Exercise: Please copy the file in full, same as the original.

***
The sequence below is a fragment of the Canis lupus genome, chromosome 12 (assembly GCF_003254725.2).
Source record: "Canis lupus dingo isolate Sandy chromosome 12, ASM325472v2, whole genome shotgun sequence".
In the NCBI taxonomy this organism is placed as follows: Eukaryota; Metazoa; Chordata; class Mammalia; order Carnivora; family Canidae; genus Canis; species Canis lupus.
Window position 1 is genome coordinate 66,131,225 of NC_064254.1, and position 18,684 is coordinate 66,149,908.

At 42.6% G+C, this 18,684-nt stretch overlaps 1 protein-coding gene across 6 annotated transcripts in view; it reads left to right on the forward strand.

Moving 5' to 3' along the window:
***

The sequence below is a fragment of the Canis lupus genome, chromosome 12 (assembly GCF_003254725.2).
Source record: "Canis lupus dingo isolate Sandy chromosome 12, ASM325472v2, whole genome shotgun sequence".
In the NCBI taxonomy this organism is placed as follows: Eukaryota; Metazoa; Chordata; class Mammalia; order Carnivora; family Canidae; genus Canis; species Canis lupus.
Window position 1 is genome coordinate 66,131,225 of NC_064254.1, and position 18,684 is coordinate 66,149,908.

At 42.6% G+C, this 18,684-nt stretch overlaps 1 protein-coding gene across 6 annotated transcripts in view; it reads left to right on the forward strand.

Moving 5' to 3' along the window: